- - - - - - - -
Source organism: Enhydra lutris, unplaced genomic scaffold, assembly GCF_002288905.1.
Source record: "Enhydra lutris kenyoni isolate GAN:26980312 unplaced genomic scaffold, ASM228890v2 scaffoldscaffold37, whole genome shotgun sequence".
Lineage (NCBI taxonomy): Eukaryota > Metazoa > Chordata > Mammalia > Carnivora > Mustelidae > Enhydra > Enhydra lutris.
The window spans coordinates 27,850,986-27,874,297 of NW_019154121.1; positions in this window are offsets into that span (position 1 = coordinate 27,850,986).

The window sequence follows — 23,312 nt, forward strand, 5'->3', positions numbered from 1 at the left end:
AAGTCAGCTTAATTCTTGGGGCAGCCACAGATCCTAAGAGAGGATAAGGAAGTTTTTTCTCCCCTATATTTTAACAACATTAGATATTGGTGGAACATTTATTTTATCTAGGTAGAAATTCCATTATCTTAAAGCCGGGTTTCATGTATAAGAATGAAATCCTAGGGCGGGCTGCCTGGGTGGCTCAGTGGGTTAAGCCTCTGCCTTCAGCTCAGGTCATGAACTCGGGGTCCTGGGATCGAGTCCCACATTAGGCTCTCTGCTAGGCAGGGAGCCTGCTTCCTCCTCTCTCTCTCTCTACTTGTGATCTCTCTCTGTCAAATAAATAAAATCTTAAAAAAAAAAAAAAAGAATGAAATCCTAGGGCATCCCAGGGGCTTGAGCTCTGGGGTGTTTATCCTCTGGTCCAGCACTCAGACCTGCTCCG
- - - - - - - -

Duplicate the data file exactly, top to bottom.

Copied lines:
Source organism: Enhydra lutris, unplaced genomic scaffold, assembly GCF_002288905.1.
Source record: "Enhydra lutris kenyoni isolate GAN:26980312 unplaced genomic scaffold, ASM228890v2 scaffoldscaffold37, whole genome shotgun sequence".
Lineage (NCBI taxonomy): Eukaryota > Metazoa > Chordata > Mammalia > Carnivora > Mustelidae > Enhydra > Enhydra lutris.
The window spans coordinates 27,850,986-27,874,297 of NW_019154121.1; positions in this window are offsets into that span (position 1 = coordinate 27,850,986).

The window sequence follows — 23,312 nt, forward strand, 5'->3', positions numbered from 1 at the left end:
AAGTCAGCTTAATTCTTGGGGCAGCCACAGATCCTAAGAGAGGATAAGGAAGTTTTTTCTCCCCTATATTTTAACAACATTAGATATTGGTGGAACATTTATTTTATCTAGGTAGAAATTCCATTATCTTAAAGCCGGGTTTCATGTATAAGAATGAAATCCTAGGGCGGGCTGCCTGGGTGGCTCAGTGGGTTAAGCCTCTGCCTTCAGCTCAGGTCATGAACTCGGGGTCCTGGGATCGAGTCCCACATTAGGCTCTCTGCTAGGCAGGGAGCCTGCTTCCTCCTCTCTCTCTCTCTACTTGTGATCTCTCTCTGTCAAATAAATAAAATCTTAAAAAAAAAAAAAAAGAATGAAATCCTAGGGCATCCCAGGGGCTTGAGCTCTGGGGTGTTTATCCTCTGGTCCAGCACTCAGACCTGCTCCG